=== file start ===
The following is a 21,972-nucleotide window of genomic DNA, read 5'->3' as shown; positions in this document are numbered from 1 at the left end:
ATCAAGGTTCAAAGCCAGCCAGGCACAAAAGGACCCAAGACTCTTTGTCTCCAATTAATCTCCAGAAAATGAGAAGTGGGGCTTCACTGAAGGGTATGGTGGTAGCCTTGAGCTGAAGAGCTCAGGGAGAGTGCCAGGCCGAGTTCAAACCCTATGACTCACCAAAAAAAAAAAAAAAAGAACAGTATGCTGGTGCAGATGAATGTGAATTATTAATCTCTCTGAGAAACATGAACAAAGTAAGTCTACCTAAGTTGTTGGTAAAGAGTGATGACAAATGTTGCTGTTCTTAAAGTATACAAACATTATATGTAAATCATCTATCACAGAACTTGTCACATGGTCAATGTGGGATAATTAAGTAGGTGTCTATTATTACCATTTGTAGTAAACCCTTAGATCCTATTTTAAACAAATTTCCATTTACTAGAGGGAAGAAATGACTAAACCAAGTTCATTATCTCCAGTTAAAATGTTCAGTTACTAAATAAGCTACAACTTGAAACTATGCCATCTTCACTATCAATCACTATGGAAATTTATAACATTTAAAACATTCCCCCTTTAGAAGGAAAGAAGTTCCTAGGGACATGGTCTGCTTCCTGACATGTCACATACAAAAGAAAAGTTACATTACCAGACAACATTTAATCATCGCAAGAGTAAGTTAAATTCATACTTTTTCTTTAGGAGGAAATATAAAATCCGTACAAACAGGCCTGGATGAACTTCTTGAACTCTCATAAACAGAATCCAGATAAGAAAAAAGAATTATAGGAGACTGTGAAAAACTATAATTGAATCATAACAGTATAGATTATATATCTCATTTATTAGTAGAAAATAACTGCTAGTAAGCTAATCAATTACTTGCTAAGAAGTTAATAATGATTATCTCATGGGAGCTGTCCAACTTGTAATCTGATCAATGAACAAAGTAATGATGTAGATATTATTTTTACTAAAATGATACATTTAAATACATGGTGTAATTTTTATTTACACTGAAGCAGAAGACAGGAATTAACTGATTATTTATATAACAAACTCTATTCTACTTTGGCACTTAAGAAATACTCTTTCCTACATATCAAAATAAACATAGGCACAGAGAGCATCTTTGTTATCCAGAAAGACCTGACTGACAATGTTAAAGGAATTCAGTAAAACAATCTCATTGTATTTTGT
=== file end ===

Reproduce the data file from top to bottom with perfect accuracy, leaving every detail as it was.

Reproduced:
The following is a 21,972-nucleotide window of genomic DNA, read 5'->3' as shown; positions in this document are numbered from 1 at the left end:
ATCAAGGTTCAAAGCCAGCCAGGCACAAAAGGACCCAAGACTCTTTGTCTCCAATTAATCTCCAGAAAATGAGAAGTGGGGCTTCACTGAAGGGTATGGTGGTAGCCTTGAGCTGAAGAGCTCAGGGAGAGTGCCAGGCCGAGTTCAAACCCTATGACTCACCAAAAAAAAAAAAAAAAGAACAGTATGCTGGTGCAGATGAATGTGAATTATTAATCTCTCTGAGAAACATGAACAAAGTAAGTCTACCTAAGTTGTTGGTAAAGAGTGATGACAAATGTTGCTGTTCTTAAAGTATACAAACATTATATGTAAATCATCTATCACAGAACTTGTCACATGGTCAATGTGGGATAATTAAGTAGGTGTCTATTATTACCATTTGTAGTAAACCCTTAGATCCTATTTTAAACAAATTTCCATTTACTAGAGGGAAGAAATGACTAAACCAAGTTCATTATCTCCAGTTAAAATGTTCAGTTACTAAATAAGCTACAACTTGAAACTATGCCATCTTCACTATCAATCACTATGGAAATTTATAACATTTAAAACATTCCCCCTTTAGAAGGAAAGAAGTTCCTAGGGACATGGTCTGCTTCCTGACATGTCACATACAAAAGAAAAGTTACATTACCAGACAACATTTAATCATCGCAAGAGTAAGTTAAATTCATACTTTTTCTTTAGGAGGAAATATAAAATCCGTACAAACAGGCCTGGATGAACTTCTTGAACTCTCATAAACAGAATCCAGATAAGAAAAAAGAATTATAGGAGACTGTGAAAAACTATAATTGAATCATAACAGTATAGATTATATATCTCATTTATTAGTAGAAAATAACTGCTAGTAAGCTAATCAATTACTTGCTAAGAAGTTAATAATGATTATCTCATGGGAGCTGTCCAACTTGTAATCTGATCAATGAACAAAGTAATGATGTAGATATTATTTTTACTAAAATGATACATTTAAATACATGGTGTAATTTTTATTTACACTGAAGCAGAAGACAGGAATTAACTGATTATTTATATAACAAACTCTATTCTACTTTGGCACTTAAGAAATACTCTTTCCTACATATCAAAATAAACATAGGCACAGAGAGCATCTTTGTTATCCAGAAAGACCTGACTGACAATGTTAAAGGAATTCAGTAAAACAATCTCATTGTATTTTGT